A Space Apart
There’s a certain magic to the spaces where performing artists work. Not just on stage, where bright lights, an audience and performers’ adrenalin combine to charge the atmosphere. When I was an actor, I loved being in rehearsal halls and backstage spaces almost as much as being on the stage.
While writing Honeycomb, I loved researching and then imagining myself in the creative spaces where my protagonist, Nat, and her fellow Honeycomb members work on their music. The sound-proofed, windowless basement studio where she, Jess and Harper record their demo CD for the Tall Grass Festival contest. The sunny, instrument-filled attic belonging to Harper’s musician grandma, where the trio argues about which songs to sing. The rehearsal room in the old brick building where an intimidating mentor puts the girls through their vocal paces. In these spaces, talent and hard work combine to create magic.
But what about a writer’s creative space? In theory, all a writer really needs is a computer (or pencil and paper) and a chair. We don’t need acoustically perfect rooms, or a specially sprung floor and wall-to-wall mirrors to make our creation. Writers are supposed to be able to write anywhere. And many do. (If you’re reading this in a coffee shop, look up. You’re probably surrounded by writers. Don’t be scared. They’re friendly enough, if you don’t interrupt them mid-sentence.) But sometimes it can be nice to have a dedicated space, just for writing, like Virginia Woolf’s famous “room of one’s own.” I have a small house where the bedrooms are used as bedrooms, and the basement is a tiny TV room, so there isn’t space for an office. I’ve written on the living room couch, on the dining room table and on the front porch.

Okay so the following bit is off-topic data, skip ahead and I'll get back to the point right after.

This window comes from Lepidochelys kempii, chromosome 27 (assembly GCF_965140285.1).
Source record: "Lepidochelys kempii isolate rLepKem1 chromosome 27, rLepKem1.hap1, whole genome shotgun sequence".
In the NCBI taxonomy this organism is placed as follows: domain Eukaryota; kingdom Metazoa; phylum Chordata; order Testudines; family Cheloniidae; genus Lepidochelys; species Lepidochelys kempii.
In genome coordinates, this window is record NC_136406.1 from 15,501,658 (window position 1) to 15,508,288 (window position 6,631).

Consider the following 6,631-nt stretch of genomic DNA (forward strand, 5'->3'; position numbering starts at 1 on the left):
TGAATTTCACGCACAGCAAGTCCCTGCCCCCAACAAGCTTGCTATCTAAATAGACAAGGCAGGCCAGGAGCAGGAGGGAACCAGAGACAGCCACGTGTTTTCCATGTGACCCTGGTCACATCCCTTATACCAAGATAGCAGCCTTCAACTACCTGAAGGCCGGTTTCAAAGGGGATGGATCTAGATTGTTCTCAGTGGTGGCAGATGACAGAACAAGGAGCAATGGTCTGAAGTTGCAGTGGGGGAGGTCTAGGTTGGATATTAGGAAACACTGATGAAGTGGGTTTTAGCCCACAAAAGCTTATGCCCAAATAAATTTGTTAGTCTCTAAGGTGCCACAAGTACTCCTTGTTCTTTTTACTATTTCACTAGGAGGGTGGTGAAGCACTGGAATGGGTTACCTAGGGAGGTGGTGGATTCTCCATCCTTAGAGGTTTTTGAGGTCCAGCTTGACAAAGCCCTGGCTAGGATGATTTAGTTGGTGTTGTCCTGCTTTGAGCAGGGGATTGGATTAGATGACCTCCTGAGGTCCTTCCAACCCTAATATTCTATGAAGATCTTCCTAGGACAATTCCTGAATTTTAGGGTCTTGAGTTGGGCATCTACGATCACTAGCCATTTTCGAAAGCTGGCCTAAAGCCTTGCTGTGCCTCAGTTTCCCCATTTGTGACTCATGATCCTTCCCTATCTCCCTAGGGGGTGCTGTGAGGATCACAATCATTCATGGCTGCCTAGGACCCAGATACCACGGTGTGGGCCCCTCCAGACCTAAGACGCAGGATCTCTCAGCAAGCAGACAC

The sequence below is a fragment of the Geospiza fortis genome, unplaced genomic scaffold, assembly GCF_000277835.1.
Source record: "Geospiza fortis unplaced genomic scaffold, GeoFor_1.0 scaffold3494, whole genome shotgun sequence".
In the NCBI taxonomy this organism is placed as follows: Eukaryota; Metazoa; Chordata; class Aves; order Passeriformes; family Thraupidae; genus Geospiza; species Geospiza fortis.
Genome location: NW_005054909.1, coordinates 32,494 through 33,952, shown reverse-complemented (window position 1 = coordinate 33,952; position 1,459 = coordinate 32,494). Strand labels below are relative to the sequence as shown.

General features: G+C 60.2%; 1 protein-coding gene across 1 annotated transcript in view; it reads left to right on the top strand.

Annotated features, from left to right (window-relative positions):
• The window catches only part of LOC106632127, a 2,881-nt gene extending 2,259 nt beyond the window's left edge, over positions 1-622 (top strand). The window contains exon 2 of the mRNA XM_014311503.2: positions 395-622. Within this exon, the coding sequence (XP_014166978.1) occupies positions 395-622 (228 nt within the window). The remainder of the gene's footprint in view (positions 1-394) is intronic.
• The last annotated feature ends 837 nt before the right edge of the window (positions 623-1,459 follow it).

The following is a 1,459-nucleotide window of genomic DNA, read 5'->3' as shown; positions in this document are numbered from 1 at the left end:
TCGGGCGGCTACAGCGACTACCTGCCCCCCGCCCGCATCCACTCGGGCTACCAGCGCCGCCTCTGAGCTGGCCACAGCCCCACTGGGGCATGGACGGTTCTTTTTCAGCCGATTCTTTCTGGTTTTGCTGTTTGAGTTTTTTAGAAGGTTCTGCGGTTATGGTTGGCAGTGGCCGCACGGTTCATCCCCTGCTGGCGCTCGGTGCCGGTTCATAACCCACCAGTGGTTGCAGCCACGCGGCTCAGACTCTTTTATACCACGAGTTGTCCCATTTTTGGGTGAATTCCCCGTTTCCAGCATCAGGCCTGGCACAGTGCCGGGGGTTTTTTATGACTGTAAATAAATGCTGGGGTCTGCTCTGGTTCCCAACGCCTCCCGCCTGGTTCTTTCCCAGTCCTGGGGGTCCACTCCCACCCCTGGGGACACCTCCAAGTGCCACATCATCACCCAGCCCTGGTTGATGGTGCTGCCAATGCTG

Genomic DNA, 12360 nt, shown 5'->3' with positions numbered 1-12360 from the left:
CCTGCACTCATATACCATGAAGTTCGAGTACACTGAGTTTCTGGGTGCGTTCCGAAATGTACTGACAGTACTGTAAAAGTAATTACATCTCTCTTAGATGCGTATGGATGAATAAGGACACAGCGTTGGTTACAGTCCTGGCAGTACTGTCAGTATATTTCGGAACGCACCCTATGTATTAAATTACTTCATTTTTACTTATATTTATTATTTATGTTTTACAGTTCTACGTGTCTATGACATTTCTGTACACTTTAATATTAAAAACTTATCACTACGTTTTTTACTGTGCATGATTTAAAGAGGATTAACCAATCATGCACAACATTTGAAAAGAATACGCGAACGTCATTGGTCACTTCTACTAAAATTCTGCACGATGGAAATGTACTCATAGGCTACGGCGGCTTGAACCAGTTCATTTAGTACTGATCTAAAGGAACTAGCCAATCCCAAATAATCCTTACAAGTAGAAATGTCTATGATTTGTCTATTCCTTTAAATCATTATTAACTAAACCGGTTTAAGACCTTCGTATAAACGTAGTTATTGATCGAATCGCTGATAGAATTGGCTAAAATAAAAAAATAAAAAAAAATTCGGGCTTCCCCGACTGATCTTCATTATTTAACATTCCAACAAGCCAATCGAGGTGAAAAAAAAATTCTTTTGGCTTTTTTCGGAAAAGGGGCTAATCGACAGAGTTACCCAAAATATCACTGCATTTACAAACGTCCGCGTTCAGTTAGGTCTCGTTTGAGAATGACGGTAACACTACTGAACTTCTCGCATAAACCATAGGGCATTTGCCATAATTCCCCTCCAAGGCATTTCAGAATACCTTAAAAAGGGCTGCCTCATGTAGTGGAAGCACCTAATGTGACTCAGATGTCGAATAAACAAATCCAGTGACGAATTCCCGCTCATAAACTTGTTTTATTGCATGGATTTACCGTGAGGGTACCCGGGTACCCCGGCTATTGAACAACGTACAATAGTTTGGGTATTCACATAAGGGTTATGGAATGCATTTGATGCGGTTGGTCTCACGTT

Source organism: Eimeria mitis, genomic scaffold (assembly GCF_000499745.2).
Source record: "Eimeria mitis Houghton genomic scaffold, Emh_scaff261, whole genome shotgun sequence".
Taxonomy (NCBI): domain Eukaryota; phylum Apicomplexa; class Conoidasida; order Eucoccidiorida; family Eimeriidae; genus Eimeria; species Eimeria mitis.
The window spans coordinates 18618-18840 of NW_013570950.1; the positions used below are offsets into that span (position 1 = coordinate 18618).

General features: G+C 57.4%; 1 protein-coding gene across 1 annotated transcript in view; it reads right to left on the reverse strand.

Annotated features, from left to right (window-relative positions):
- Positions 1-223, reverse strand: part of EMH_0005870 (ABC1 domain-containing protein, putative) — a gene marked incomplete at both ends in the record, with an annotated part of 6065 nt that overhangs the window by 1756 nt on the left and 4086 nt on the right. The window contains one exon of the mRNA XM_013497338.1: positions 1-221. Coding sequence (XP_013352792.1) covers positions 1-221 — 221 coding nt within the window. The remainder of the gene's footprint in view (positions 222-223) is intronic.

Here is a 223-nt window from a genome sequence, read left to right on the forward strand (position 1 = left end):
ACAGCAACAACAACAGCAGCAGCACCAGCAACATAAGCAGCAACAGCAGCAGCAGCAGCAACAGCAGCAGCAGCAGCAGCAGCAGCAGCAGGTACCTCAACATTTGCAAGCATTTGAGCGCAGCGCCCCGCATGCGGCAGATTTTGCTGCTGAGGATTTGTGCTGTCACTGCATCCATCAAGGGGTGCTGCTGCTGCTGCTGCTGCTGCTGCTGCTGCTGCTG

“Yes!” I said, not so casually. “Yes, I would!” So he and our neighbor Matt, a carpenter, teacher and avid reader, designed a rustic structure that combined storage for bikes, a lawn mower and gardening stuff with a separate space for me to write in. Matt built simple bookshelves into the framing, and cleverly repurposed some leaded-glass windows we had saved from a demolished back stoop. My oldest daughter whitewashed the interior walls and painted the blue trim. I assembled the Ikea desk and office chair and added some carefully chosen books and objects to the shelves.
And then, the best part–I moved in and wrote! This is where most of Honeycomb was written and edited. I could walk away from my house with my laptop and tea, shut the door and open the (leaded-glass) window. It was the perfect creative space for my first novel. And for the novel I’m writing now. I no longer need bright lights or an audience in order to feel a creative rush. Readers, however, are always welcome.